The discovery of "habitable planets" outside our solar system may make you think that Earth 2.0 is just around the corner. But there’s a small problem… when we say a planet is habitable, we aren’t REALLY saying what we think we’re saying.
GABE PEREZ-GIZ: Every few months, the press describe some recently discovered exoplanet as the closest thing yet to Earth's twin. But how much like Earth are these planets really, and do we even have the ability, yet, to answer that question?
Lots of headlines have touted the discovery of potentially habitable worlds, some of which might be "Earth's twin". Now, typically these stories are accompanied by pictures that look a lot like M-class planets from Star Trek, with a solid surface, liquid water, and a surface gravity that humans could at least function in. But unfortunately, those are all artist's renditions. These exoplanets don't actually look like that. Or, maybe they do. No one knows. In fact, we have no idea whether any of these planets has water or oxygen, let alone whether you could just walk out of a space ship and hang out there. It's not that the press or astronomers are lying. There's just a major disconnect between what many people imagine when they hear the phrase "habitable world" and what astronomers mean by that same phrase.
To astronomers, the phrase "habitable exoplanet" just means "exoplanet that lies in the habitable zone of its host star". And the habitable zone, in turn, is defined as the sweet spot of orbital distances from that star at which the energy from starlight would produce the right temperature on a planet's surface for water to remain liquid, provided the planet actually has a surface, and provided there's enough atmospheric pressure.
Now, the bad news is that being in a habitable zone isn't even remotely close to a guarantee of actual human habitability. For instance, Venus has a solid surface, and it has plenty of atmospheric pressure. Plus, if you expand its orbit just a teensy bit, it would be in the sun's habitable zone. But there's no liquid water there. So is the habitable zone, instead, a prerequisite for habitability?
Not exactly. A planet with a super-thick atmosphere, for example, could have surface water in a larger orbit than you'd ordinarily expect. Basically, the habitable zone is more of a guideline—a starting point to narrow down targets of interest. Those estimates you hear of an average of one habitable planet per star in the Milky Way are really just statements about this starting point.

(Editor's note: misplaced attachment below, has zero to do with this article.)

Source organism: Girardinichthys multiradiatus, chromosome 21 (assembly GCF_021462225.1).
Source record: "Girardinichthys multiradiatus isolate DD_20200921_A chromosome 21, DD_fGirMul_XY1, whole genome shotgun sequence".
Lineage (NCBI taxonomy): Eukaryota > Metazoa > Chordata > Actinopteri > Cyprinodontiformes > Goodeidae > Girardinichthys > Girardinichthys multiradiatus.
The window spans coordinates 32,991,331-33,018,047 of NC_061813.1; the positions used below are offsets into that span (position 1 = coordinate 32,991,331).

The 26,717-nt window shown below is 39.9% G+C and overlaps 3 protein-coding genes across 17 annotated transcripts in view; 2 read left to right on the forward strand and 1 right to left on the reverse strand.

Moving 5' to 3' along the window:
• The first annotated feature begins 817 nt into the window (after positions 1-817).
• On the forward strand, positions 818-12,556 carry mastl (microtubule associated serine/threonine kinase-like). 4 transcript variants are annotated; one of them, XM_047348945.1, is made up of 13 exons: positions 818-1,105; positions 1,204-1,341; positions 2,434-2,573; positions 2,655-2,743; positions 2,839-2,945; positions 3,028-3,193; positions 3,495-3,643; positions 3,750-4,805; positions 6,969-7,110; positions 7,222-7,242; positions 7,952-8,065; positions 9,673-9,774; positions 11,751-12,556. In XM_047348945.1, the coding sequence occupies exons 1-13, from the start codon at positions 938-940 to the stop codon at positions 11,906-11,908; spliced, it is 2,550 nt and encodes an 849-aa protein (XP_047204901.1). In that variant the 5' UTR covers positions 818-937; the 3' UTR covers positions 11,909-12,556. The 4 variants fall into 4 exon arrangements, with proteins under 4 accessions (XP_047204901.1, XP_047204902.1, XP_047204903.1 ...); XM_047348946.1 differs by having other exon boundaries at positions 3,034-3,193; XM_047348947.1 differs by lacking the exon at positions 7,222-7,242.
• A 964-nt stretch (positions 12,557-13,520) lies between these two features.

But to make a more definitive assessment of habitability, actual habitability, for any of these exoplanets, you have to analyse their atmospheres. And here's the thing. We don't know anything about the atmospheres of any of the so-called Earth-like habitable worlds that get reported in the press. In fact, we can't be certain that they even have atmospheres at all. Take Kepler 186F as an example. In April 2014, this planet got a lot of press as the first confirmed Earth-size exoplanet in the habitable zone of its host star. These artist renditions make it look pretty sweet. But the only sense in which we've actually seen Kepler 186F is this graph. It shows the microscopic dip in starlight measured by the Kepler Telescope when the planet moved in front of its star. By knowing some properties of that star, then based on how much light gets blocked and for how long, astronomers were able to infer the radius of the planet and some features of its orbit, like its approximate distance from that star. Turns out Kepler 186F is about 10% larger in radius than Earth in an orbit around the size of Mercury around a fairly dim red dwarf star. So basically it's a planet like Krypton. Or maybe it's nothing like Krypton, because at 500 light years from Earth, Kepler 186F is just too far away to determine its mass or anything about its atmosphere with current or planned telescopes. All we know are its radius and the approximate size of it's orbit. That's it. Sure, you can put limits on its mass by considering extremes of what it could be made out of, and it seems likely from those bounds that it has a solid surface. But the atmosphere is, wait for it, totally up in the air. It could be Earth-like, or it could be wispy and barely there at all like on Mars, or a carbon dioxide super greenhouse like on Venus, or it could have no atmosphere at all. We just don't know.